©Commonwealth of Australia 2017, Australian Bureau of Meteorology - Issued: 2/05/2017

Minimum temperature anomalies - week ending 2 May 2017

Map showing minimum temperature anomalies in Australia for the week ending 2 May 2017. Image provided by the Bureau of Meteorology. Please refer to accompanying text for a more detailed description. 

©Commonwealth of Australia 2017, Australian Bureau of Meteorology - Issued: 2/05/2017

Note: Spatial temperature analyses are based on historical weekly temperature data provided by the Bureau of Meteorology. These temperature anomaly maps show the departure of the maximum and minimum temperatures from their long-term averages. Temperature anomalies are calculated using high-resolution gridded datasets from 1911 onwards. For further information go to Daily maximum temperature for Australia.

Recent soil moisture percentiles

The maps below show the levels of modelled upper layer (0 to 10 centimetres) soil moisture and lower layer (10 centimetres to 1 metre) soil moisture during April 2017. These maps show how modelled soil conditions during April 2017 compare with April conditions modelled over the 106 year reference period (1911 to 2016). Dark blue areas on the maps are those areas that were much wetter than the same time of year during the reference period, and dark red areas were much drier than during the reference period. These data are from the Australian Water Resources Assessment Landscape model (AWRA-L version 5.0), which was developed through the Water Information Research and Development Alliance (WIRADA) initiative. WIRADA is a collaborative project between the BoM and the CSIRO.

The bulk of plant roots occur in the top 20 centimetres of the soil profile. Soil moisture in the upper layer of the soil profile (10 centimetres) is therefore the most appropriate indicator of the availability of water, particularly for germinating plants. The lower layer soil moisture is a larger, deeper store that is slower to respond to rainfall and tends to reflect accumulated rainfall events over longer time periods.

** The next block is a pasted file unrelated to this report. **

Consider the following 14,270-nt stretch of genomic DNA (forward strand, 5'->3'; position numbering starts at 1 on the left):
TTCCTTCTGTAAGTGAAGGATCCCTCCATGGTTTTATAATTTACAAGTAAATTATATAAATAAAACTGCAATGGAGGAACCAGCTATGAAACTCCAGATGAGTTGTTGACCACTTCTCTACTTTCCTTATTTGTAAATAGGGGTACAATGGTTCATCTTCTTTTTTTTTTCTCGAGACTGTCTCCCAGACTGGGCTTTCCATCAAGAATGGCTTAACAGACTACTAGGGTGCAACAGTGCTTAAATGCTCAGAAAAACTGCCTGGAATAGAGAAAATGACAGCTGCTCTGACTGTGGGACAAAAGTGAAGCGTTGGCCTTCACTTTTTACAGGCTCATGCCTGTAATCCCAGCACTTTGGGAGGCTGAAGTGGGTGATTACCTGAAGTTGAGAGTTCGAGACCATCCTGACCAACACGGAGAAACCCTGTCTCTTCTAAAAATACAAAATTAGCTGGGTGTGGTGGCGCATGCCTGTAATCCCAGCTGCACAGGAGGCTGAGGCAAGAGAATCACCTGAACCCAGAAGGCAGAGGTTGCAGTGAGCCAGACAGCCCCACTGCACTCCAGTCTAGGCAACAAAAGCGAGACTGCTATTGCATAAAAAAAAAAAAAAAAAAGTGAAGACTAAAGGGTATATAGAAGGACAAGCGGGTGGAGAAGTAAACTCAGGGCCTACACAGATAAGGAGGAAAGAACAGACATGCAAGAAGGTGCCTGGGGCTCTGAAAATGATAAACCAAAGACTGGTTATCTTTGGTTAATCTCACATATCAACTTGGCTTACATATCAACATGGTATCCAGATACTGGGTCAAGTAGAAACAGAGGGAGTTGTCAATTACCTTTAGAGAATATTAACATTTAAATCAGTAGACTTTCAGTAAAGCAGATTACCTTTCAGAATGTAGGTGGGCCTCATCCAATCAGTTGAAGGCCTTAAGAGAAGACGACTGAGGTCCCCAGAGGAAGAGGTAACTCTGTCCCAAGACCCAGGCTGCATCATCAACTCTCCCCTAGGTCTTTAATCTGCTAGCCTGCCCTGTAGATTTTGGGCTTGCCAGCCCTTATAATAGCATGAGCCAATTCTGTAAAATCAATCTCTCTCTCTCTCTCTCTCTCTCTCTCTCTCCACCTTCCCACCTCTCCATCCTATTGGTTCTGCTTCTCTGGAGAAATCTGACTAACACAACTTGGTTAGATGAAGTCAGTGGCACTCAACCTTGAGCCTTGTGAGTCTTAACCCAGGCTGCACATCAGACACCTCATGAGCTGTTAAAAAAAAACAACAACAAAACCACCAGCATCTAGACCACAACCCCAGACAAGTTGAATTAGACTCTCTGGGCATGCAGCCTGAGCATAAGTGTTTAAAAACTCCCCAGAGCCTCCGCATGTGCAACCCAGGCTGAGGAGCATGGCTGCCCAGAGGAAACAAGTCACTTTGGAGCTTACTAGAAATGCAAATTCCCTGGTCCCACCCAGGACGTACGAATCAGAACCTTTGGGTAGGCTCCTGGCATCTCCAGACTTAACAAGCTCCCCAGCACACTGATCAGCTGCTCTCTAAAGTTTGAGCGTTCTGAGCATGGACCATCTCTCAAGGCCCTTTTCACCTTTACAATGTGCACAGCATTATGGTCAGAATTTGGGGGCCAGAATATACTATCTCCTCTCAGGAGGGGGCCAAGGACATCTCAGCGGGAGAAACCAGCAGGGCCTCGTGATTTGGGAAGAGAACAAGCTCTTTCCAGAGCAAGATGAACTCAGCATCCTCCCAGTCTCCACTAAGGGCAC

Relative upper layer soil moisture for April 2017 was well above average to extremely high in a band covering northern Western Australia, South Australia, southern New South Wales and Victoria. The relative upper layer soil moisture was well below average to extremely low in central and western Queensland and adjacent areas of the Northern Territory, western Tasmania and south-western Western Australia. The pattern of relative upper layer soil moisture reflects rainfall received during April 2017.

Modelled upper layer soil moisture for April 2017

Map showing Modelled upper layer soil moisture for April 2017. Image provided by the Bureau of Meteorology. Please refer to accompanying text for a more detailed description.
Source: Bureau of Meteorology (Australian Water Resources Assessment Landscape model)

Relative lower layer soil moisture for April 2017 was well above average to extremely high in eastern New South Wales and western Victoria, northern and south-eastern Queensland and across most of Western Australia, and the Top End of the Northern Territory. Lower layer soil moisture for April 2017 was well below average to extremely low in a large area of central Australia, across most of western Queensland and adjacent areas of Northern Territory, scattered areas of north-western New South Wales, north-eastern and southern South Australia and parts of Western Australia.

Modelled lower layer soil moisture for April 2017